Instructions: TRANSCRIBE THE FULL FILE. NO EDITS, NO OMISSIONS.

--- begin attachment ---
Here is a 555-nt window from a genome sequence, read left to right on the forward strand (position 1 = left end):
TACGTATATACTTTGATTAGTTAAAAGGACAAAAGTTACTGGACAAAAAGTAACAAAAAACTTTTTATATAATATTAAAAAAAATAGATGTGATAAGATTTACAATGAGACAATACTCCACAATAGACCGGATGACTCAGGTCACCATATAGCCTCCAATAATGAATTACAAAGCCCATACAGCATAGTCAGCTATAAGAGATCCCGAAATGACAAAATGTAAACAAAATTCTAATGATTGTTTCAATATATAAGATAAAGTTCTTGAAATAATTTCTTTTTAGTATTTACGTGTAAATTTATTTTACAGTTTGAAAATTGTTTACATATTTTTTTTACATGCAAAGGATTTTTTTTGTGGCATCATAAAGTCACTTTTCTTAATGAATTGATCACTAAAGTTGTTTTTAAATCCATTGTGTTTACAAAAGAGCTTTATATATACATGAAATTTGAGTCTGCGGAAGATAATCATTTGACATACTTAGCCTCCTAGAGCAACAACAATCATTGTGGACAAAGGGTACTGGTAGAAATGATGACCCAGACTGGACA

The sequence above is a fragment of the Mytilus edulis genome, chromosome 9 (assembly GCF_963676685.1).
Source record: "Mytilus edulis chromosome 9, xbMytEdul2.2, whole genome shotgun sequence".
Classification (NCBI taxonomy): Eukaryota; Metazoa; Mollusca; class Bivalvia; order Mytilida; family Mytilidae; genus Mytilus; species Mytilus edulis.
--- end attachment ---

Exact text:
Here is a 555-nt window from a genome sequence, read left to right on the forward strand (position 1 = left end):
TACGTATATACTTTGATTAGTTAAAAGGACAAAAGTTACTGGACAAAAAGTAACAAAAAACTTTTTATATAATATTAAAAAAAATAGATGTGATAAGATTTACAATGAGACAATACTCCACAATAGACCGGATGACTCAGGTCACCATATAGCCTCCAATAATGAATTACAAAGCCCATACAGCATAGTCAGCTATAAGAGATCCCGAAATGACAAAATGTAAACAAAATTCTAATGATTGTTTCAATATATAAGATAAAGTTCTTGAAATAATTTCTTTTTAGTATTTACGTGTAAATTTATTTTACAGTTTGAAAATTGTTTACATATTTTTTTTACATGCAAAGGATTTTTTTTGTGGCATCATAAAGTCACTTTTCTTAATGAATTGATCACTAAAGTTGTTTTTAAATCCATTGTGTTTACAAAAGAGCTTTATATATACATGAAATTTGAGTCTGCGGAAGATAATCATTTGACATACTTAGCCTCCTAGAGCAACAACAATCATTGTGGACAAAGGGTACTGGTAGAAATGATGACCCAGACTGGACA

The sequence above is a fragment of the Mytilus edulis genome, chromosome 9 (assembly GCF_963676685.1).
Source record: "Mytilus edulis chromosome 9, xbMytEdul2.2, whole genome shotgun sequence".
Classification (NCBI taxonomy): Eukaryota; Metazoa; Mollusca; class Bivalvia; order Mytilida; family Mytilidae; genus Mytilus; species Mytilus edulis.